Also known as the "Garden Isle," Kauaʻi ([kɐˈwɐʔi] in Hawaiian) is the oldest and fourth largest of the main Hawaiian Islands. Legend has it that Hawaiʻiloa, the Polynesian navigator who discovered the Hawaiian Islands, named it after his favorite son.
According to Kauai.com, "Like the other islands, Kauai was initially inhabited roughly 1500 years ago by the same Polynesian adventurers who completed their nearly 2000 mile sea voyage on outrigger canoes when they first landed on the shores of the big island of Hawaii. Here they stayed undisturbed for around 500 years, until a second wave of sea-canoe travelers appeared, this time from Tahiti (which was also originally settled by Polynesian sea-canoe explorers). It was from the Tahitian arrival that the current Hawaiian gods, belief structures and many traditions evolved."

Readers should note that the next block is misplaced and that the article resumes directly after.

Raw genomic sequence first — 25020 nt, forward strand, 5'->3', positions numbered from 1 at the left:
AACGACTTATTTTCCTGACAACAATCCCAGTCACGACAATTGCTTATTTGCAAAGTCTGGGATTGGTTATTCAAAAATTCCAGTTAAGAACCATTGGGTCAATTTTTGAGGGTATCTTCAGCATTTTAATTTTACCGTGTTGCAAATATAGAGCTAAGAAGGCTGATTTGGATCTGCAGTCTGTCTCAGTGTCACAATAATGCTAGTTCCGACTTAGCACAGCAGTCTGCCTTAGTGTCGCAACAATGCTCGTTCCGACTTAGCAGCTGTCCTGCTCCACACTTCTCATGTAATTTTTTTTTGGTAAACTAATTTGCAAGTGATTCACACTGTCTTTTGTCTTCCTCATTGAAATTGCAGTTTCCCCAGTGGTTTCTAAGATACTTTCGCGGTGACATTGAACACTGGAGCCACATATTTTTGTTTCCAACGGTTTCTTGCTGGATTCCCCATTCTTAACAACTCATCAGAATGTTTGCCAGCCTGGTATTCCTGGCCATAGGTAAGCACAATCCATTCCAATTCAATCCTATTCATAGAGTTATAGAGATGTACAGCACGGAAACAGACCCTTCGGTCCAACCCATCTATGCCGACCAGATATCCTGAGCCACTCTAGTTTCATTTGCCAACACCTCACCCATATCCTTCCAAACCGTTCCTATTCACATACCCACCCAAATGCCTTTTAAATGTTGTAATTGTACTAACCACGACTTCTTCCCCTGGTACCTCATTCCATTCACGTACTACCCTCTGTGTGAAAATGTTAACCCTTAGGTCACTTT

The Maha'ulepu Heritage Trail is the last area of accessible coastline on the south shore that has not been developed. Stretching from Shipwreck Beach to Punahoa Point (6 kilometres), it features sand-dune cliffs, secluded coves, dunes, petroglyphs, Kiawe trees, and limestone formations. The ocean is also in full view.
The beach is great for whale watching in the winter. Monk seals also love hanging out there.
KauaiHawaiiUnited StatesMaha'ulepu Heritage Trailwateroceanwater oceanrockrockslong exposurelandscape
From Maha'ulepu Heritage Trail, Kauai, Hawaii (Limited edition print)